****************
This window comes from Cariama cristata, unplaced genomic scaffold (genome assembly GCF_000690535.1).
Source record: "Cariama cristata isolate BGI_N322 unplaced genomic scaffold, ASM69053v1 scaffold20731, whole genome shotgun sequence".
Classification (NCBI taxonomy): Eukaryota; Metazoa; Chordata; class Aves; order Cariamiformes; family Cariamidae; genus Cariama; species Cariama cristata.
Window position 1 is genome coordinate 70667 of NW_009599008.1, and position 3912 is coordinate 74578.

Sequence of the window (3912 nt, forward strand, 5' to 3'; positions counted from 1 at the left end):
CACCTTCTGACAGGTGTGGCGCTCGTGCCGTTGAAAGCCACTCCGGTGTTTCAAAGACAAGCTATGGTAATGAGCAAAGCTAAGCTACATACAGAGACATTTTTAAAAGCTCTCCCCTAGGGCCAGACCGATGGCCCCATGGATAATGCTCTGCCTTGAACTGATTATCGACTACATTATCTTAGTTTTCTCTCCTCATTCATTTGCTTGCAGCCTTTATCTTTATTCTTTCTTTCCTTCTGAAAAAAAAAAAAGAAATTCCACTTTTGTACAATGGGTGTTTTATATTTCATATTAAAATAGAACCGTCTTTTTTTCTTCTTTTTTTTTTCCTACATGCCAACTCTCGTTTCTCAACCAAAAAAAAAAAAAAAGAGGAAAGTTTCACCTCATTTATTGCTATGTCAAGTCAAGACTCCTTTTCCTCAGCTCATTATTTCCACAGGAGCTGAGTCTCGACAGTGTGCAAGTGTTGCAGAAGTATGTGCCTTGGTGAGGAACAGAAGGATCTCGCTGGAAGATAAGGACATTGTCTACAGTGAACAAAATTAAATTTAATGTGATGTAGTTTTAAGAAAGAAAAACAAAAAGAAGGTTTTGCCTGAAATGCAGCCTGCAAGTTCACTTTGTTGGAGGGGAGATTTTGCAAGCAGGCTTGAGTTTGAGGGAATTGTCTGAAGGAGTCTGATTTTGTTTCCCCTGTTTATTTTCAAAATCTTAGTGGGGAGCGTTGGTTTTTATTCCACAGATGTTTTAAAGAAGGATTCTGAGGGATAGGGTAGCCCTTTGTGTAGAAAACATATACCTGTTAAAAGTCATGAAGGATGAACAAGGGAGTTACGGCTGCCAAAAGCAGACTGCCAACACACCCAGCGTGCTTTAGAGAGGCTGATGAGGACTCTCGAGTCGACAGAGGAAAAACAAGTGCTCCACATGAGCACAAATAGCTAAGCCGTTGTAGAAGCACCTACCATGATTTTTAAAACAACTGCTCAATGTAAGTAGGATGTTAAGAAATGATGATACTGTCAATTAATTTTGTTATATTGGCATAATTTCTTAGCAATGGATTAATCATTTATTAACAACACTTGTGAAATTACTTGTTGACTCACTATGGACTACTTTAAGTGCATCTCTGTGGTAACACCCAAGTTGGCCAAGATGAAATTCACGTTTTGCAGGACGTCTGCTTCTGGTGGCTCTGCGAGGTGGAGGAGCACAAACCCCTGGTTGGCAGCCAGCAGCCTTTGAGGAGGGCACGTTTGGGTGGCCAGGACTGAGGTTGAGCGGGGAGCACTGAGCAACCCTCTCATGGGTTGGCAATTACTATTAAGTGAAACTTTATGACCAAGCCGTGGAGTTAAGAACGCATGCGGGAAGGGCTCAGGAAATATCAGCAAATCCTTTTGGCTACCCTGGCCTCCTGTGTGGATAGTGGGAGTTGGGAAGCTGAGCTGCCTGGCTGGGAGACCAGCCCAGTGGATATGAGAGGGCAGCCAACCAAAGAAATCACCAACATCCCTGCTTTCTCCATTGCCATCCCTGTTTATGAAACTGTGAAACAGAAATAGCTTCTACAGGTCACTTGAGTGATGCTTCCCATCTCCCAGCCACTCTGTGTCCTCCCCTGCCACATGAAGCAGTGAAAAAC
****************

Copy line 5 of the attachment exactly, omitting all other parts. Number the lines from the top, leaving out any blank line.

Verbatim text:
Sequence of the window (3912 nt, forward strand, 5' to 3'; positions counted from 1 at the left end):